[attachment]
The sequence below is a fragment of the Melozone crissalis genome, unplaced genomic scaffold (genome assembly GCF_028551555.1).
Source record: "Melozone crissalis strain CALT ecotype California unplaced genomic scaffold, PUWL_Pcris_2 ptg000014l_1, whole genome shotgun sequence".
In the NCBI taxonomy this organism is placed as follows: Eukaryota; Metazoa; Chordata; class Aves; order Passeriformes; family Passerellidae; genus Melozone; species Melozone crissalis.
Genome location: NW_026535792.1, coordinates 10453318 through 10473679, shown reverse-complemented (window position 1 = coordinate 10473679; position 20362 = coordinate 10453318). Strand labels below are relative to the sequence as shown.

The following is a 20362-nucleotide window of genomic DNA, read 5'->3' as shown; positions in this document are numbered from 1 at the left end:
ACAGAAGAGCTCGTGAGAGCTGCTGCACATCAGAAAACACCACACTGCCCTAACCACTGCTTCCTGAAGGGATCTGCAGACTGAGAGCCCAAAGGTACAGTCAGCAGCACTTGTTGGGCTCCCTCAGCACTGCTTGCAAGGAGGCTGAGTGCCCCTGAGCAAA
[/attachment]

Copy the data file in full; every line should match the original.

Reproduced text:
The sequence below is a fragment of the Melozone crissalis genome, unplaced genomic scaffold (genome assembly GCF_028551555.1).
Source record: "Melozone crissalis strain CALT ecotype California unplaced genomic scaffold, PUWL_Pcris_2 ptg000014l_1, whole genome shotgun sequence".
In the NCBI taxonomy this organism is placed as follows: Eukaryota; Metazoa; Chordata; class Aves; order Passeriformes; family Passerellidae; genus Melozone; species Melozone crissalis.
Genome location: NW_026535792.1, coordinates 10453318 through 10473679, shown reverse-complemented (window position 1 = coordinate 10473679; position 20362 = coordinate 10453318). Strand labels below are relative to the sequence as shown.

The following is a 20362-nucleotide window of genomic DNA, read 5'->3' as shown; positions in this document are numbered from 1 at the left end:
ACAGAAGAGCTCGTGAGAGCTGCTGCACATCAGAAAACACCACACTGCCCTAACCACTGCTTCCTGAAGGGATCTGCAGACTGAGAGCCCAAAGGTACAGTCAGCAGCACTTGTTGGGCTCCCTCAGCACTGCTTGCAAGGAGGCTGAGTGCCCCTGAGCAAA